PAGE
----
Drivers, business owners and local residents are invited to find out more about plans to resurface and reduce the speed limit on sections of the A21 in East Sussex at a public exhibition next week.
The improvements will be made over an 8.5 mile section of the A21 between Hurst Green and Sedlescombe. A new 40mph speed limit will be introduced on approach to the existing 30mph speed limit at Swiftsden, extending the existing 40mph speed limit further south at Whatlington and on approach to the existing 50mph speed limit at Sedlescombe. Around 3 miles of the A21 will be resurfaced during the same period using overnight carriageway closures.
Ahead of work starting, a public exhibition will be held at Whatlington Village Hall between 3pm and 7pm on Wednesday 29 July, where members of the Highways England project team in charge of the work will be on hand to answer any questions that drivers and residents may have.
Highways England Asset Manager Martin Wright said:
The A21 is a vital route for the tens of thousands of people that use it each day. We will improve journeys by resurfacing sections of the carriageway that have reached the end of its life. We are also reducing the speed limit along sections of the A21 to improve safety. I advise anyone who would like to know more about the speed limit reduction or roadworks to come and speak to us at the exhibition.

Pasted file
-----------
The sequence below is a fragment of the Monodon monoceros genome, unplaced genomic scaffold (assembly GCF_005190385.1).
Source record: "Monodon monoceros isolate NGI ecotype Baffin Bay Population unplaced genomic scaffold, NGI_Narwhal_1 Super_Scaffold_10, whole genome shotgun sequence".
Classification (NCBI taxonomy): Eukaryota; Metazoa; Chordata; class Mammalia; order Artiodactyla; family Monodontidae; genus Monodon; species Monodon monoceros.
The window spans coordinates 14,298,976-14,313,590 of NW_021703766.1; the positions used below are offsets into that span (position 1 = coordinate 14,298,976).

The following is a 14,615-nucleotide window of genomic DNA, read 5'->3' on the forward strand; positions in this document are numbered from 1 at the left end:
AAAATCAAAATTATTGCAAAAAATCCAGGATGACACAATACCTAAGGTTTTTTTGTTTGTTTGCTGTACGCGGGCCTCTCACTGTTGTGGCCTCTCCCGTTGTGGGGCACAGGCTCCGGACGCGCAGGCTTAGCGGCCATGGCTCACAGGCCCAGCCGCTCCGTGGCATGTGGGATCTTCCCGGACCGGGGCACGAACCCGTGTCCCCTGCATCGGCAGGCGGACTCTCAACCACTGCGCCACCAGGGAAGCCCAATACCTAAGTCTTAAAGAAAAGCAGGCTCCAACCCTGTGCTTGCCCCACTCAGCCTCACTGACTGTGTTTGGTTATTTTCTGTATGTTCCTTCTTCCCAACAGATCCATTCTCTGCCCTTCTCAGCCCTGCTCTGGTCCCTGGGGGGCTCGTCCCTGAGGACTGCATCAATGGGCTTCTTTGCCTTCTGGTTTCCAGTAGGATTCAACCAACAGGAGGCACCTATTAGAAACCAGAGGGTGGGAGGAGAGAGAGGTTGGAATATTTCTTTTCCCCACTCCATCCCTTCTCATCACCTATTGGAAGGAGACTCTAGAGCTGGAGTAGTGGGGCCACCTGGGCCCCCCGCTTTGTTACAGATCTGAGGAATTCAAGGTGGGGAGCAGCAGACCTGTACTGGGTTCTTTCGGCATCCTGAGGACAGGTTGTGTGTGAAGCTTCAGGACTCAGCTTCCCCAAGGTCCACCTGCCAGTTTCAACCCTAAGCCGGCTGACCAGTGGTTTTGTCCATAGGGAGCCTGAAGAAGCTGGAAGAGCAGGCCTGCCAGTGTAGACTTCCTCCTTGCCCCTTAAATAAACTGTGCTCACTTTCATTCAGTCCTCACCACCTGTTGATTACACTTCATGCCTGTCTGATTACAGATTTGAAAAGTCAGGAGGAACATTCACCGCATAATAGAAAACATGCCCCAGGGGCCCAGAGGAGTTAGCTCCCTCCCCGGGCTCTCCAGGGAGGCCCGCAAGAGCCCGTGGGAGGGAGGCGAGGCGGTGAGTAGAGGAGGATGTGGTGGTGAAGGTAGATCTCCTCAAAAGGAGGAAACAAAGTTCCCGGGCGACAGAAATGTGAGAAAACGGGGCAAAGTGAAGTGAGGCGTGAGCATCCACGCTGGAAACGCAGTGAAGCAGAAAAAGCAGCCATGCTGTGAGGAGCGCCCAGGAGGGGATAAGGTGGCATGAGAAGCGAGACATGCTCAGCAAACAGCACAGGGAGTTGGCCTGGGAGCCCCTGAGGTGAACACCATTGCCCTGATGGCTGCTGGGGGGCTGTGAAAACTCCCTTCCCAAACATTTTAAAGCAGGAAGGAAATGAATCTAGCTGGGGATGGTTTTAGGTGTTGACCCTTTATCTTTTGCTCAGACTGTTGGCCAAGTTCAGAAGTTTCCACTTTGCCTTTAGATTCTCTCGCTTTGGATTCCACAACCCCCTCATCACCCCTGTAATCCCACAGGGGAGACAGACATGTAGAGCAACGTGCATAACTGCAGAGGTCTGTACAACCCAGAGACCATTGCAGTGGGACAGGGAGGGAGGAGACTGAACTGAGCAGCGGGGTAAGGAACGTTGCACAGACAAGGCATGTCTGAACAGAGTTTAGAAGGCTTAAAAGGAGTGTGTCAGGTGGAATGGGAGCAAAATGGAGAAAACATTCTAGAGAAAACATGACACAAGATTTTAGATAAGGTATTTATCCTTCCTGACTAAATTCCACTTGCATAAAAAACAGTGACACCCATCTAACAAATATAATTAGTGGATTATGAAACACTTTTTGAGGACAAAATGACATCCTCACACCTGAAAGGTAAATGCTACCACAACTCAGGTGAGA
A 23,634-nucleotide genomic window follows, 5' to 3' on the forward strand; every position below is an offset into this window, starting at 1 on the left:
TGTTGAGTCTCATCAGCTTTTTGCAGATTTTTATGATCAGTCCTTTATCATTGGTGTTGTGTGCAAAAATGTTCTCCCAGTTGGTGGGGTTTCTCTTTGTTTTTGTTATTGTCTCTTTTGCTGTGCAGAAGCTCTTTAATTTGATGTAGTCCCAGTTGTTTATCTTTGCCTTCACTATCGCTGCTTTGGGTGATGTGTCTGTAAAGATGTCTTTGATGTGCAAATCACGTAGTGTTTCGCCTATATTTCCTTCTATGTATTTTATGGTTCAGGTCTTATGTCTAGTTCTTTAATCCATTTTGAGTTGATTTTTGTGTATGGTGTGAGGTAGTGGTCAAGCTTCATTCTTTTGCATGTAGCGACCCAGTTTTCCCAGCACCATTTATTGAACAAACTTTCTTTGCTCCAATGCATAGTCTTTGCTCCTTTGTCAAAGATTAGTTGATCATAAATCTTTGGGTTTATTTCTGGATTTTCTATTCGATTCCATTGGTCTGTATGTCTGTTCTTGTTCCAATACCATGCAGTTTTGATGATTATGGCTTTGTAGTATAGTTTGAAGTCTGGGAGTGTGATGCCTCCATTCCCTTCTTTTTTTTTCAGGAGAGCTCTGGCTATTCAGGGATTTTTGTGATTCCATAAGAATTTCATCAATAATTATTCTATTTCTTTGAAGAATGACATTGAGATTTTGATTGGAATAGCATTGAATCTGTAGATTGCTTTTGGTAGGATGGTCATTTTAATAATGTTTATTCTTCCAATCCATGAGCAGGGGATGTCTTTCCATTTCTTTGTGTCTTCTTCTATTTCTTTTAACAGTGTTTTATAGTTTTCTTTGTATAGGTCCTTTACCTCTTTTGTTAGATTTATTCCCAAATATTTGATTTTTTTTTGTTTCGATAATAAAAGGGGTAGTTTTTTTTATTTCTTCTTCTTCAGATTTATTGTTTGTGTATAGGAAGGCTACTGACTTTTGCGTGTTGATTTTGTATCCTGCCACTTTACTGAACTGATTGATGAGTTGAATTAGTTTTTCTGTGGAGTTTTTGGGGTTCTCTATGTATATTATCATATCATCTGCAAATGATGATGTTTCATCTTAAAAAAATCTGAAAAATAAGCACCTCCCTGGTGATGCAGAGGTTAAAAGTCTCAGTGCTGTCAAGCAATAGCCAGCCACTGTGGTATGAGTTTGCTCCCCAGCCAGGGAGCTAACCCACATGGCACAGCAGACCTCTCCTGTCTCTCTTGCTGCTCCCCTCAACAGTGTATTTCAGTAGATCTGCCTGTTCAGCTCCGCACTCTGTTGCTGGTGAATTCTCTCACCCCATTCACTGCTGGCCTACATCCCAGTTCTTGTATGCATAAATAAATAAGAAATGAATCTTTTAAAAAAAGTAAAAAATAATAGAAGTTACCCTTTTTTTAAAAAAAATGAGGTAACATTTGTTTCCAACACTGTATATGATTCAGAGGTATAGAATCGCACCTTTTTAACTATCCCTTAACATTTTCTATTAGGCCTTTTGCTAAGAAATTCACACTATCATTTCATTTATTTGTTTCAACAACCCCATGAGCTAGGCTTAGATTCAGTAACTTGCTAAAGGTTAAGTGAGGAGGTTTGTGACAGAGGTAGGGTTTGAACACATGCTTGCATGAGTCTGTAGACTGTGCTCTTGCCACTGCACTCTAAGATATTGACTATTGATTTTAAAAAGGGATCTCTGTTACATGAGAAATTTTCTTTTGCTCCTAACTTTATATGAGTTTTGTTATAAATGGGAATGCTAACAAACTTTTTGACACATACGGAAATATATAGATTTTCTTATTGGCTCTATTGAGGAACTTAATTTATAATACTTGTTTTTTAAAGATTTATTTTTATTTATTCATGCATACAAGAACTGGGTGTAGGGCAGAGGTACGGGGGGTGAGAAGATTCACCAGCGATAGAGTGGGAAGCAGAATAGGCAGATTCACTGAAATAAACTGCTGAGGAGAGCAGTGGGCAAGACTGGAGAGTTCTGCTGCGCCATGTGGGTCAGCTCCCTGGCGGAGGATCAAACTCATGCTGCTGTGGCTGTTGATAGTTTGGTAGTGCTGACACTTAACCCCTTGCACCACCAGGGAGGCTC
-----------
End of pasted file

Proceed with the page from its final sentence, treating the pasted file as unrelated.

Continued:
The resurfacing will be carried out using ten overnight carriageway closures in August.
The speed limit will be reduced to 40mph at three locations, covering a total distance of just over 2 miles:
- at Swiftsden, creating a new 40mph speed limit north of the existing 30mph speed limit, covering around 1 mile
- at Whatlington, extending the existing 40mph further south by around a ¼ mile
- at Sedlescombe, creating a new 40mph speed limit north of the existing 50mph speed limit, covering around 1 mile
Members of the public should contact the Highways England customer contact centre on 0300 123 5000.
Journalists should contact the Highways England press office on 0844 693 1448 and use the menu to speak to the most appropriate press officer.